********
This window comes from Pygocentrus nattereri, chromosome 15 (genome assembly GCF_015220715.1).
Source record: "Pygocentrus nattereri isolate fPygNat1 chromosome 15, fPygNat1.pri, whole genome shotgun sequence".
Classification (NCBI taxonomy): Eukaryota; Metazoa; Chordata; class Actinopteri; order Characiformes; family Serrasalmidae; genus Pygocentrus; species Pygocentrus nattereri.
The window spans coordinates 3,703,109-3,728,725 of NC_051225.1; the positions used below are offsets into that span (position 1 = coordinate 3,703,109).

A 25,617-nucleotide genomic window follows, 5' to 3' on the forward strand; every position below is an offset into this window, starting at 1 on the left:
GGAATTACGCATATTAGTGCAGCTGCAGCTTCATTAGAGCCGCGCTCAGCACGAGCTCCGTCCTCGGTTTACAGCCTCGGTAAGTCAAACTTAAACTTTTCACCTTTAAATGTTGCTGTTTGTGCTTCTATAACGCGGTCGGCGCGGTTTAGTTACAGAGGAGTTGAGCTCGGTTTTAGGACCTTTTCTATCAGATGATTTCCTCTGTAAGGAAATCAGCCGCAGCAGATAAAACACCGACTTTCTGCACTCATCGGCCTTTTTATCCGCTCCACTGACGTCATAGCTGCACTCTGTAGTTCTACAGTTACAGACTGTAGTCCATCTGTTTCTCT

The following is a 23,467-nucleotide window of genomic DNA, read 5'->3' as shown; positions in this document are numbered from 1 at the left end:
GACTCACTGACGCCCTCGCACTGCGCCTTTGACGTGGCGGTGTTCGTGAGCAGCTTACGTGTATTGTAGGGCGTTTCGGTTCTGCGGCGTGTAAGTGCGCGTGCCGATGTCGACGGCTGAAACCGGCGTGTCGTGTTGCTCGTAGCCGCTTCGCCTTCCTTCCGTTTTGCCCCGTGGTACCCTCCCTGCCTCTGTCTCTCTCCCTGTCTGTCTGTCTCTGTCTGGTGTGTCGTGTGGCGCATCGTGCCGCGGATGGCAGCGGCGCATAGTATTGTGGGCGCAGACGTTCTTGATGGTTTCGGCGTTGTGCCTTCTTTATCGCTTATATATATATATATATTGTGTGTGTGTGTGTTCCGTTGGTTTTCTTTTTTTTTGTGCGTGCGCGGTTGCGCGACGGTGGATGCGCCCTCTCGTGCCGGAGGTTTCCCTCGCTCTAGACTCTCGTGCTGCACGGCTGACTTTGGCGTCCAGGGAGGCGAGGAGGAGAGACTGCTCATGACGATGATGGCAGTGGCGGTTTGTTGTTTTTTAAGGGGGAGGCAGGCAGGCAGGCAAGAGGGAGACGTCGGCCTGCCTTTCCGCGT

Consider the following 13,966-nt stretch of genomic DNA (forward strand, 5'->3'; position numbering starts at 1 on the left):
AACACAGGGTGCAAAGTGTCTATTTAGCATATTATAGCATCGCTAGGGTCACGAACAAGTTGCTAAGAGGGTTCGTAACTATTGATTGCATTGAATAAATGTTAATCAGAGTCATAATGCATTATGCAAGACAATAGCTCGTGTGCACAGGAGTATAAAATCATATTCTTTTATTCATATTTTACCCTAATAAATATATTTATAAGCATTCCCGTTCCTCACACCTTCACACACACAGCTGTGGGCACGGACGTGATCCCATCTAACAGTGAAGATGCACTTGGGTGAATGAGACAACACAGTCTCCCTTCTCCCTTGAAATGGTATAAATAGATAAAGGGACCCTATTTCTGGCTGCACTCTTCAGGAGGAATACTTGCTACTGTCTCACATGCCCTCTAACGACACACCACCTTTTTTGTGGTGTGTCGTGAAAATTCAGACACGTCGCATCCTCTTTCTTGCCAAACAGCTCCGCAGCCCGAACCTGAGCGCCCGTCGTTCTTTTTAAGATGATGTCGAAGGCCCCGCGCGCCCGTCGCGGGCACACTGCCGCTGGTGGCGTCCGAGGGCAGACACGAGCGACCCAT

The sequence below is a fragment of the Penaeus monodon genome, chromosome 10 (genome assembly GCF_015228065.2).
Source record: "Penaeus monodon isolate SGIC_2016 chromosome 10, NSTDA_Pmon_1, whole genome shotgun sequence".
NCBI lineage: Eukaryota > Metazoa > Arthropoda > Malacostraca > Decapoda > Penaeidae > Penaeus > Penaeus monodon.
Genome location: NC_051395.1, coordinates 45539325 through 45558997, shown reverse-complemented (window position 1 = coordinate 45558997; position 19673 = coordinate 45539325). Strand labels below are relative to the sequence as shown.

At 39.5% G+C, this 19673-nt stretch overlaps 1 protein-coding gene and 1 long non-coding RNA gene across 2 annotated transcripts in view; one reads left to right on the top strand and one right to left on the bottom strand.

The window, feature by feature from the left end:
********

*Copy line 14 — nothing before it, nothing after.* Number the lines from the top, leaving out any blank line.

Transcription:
Genome location: NC_051395.1, coordinates 45539325 through 45558997, shown reverse-complemented (window position 1 = coordinate 45558997; position 19673 = coordinate 45539325). Strand labels below are relative to the sequence as shown.